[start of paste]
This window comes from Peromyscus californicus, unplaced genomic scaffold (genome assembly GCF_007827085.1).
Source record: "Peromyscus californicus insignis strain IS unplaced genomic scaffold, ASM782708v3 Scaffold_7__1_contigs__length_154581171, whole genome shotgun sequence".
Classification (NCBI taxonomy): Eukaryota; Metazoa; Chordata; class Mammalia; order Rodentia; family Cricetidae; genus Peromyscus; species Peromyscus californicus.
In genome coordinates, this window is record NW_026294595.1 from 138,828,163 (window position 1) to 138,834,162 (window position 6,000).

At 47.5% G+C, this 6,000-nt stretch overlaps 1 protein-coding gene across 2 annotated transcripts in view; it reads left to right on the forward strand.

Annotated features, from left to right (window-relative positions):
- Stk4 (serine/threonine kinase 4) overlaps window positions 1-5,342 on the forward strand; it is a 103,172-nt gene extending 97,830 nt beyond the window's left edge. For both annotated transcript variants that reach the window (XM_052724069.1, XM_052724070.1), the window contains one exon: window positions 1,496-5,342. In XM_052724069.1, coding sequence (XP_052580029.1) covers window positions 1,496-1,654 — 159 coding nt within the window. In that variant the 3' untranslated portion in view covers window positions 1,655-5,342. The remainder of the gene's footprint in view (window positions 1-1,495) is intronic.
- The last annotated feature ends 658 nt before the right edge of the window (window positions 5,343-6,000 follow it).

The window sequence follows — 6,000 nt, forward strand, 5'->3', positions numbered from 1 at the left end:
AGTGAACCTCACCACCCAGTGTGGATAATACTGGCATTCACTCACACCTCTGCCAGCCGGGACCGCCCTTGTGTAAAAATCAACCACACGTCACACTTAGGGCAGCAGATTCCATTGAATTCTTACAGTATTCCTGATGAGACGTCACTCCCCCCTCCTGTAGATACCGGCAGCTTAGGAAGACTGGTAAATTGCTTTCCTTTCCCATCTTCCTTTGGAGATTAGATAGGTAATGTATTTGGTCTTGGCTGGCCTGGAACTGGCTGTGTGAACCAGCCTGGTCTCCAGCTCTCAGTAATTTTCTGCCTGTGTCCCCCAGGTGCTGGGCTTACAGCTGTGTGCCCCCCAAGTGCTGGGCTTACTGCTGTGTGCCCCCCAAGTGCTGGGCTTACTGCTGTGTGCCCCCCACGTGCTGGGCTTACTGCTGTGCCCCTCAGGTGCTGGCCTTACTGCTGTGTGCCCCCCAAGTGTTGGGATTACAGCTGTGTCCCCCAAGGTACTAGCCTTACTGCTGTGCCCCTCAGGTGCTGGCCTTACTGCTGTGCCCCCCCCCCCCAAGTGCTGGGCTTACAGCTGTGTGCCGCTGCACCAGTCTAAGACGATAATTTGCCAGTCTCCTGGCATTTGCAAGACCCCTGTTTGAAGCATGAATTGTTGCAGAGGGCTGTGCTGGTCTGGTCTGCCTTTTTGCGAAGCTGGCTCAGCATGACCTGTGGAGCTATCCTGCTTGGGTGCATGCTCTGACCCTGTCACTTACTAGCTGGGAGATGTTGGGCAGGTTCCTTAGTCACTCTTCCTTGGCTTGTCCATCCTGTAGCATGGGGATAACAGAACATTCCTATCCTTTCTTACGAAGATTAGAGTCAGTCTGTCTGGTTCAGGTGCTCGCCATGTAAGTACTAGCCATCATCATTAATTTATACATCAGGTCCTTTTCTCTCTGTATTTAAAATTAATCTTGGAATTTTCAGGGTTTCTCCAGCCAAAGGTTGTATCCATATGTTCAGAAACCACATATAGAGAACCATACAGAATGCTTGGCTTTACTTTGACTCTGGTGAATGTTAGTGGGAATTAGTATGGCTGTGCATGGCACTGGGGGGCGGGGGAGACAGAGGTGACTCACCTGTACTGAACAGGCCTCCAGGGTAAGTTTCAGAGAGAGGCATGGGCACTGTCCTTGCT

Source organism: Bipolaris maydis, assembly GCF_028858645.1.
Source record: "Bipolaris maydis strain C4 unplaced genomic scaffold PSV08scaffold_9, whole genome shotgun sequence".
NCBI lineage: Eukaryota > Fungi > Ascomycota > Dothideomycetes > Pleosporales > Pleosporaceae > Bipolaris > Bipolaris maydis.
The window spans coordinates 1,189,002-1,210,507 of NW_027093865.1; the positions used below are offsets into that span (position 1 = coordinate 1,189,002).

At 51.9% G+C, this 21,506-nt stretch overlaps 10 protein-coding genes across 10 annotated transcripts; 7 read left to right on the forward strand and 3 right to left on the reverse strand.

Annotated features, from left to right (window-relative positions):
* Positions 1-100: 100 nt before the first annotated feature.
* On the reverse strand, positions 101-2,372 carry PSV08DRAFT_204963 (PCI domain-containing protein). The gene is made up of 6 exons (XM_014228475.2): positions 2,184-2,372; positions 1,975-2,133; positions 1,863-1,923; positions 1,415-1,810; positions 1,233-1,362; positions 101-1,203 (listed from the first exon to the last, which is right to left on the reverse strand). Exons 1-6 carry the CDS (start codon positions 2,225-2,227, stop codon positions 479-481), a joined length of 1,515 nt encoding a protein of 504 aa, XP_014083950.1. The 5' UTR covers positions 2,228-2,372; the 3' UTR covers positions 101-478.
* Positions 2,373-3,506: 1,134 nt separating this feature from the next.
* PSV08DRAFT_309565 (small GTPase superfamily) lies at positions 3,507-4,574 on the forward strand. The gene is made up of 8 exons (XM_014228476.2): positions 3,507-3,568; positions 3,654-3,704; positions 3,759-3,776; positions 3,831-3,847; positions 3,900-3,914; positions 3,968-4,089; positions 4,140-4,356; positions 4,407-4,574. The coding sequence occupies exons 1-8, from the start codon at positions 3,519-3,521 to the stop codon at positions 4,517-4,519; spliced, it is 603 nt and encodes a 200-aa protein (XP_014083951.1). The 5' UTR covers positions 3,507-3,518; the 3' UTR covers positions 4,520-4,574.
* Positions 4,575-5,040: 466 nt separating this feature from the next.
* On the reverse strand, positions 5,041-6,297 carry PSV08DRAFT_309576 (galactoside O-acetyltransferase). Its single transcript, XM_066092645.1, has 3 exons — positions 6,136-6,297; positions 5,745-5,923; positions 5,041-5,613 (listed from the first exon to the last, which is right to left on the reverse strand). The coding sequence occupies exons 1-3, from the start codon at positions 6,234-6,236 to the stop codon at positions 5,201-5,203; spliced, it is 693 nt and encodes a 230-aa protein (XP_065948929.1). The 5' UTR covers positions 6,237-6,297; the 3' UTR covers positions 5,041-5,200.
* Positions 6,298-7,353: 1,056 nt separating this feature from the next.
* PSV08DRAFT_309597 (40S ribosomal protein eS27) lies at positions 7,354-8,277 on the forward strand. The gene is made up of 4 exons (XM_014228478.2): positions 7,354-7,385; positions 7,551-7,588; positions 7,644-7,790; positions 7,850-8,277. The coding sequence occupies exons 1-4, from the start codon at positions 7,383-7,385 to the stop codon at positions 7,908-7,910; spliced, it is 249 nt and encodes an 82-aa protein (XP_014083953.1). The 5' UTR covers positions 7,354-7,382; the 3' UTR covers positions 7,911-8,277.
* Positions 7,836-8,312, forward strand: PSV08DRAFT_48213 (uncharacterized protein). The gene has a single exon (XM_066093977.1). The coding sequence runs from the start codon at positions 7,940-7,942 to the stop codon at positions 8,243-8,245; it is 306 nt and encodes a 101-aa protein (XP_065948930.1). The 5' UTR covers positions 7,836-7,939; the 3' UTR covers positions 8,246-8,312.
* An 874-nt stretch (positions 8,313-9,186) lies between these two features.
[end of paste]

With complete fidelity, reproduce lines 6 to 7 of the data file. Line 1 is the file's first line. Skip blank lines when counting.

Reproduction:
Annotated features, from left to right (window-relative positions):
- Stk4 (serine/threonine kinase 4) overlaps window positions 1-5,342 on the forward strand; it is a 103,172-nt gene extending 97,830 nt beyond the window's left edge. For both annotated transcript variants that reach the window (XM_052724069.1, XM_052724070.1), the window contains one exon: window positions 1,496-5,342. In XM_052724069.1, coding sequence (XP_052580029.1) covers window positions 1,496-1,654 — 159 coding nt within the window. In that variant the 3' untranslated portion in view covers window positions 1,655-5,342. The remainder of the gene's footprint in view (window positions 1-1,495) is intronic.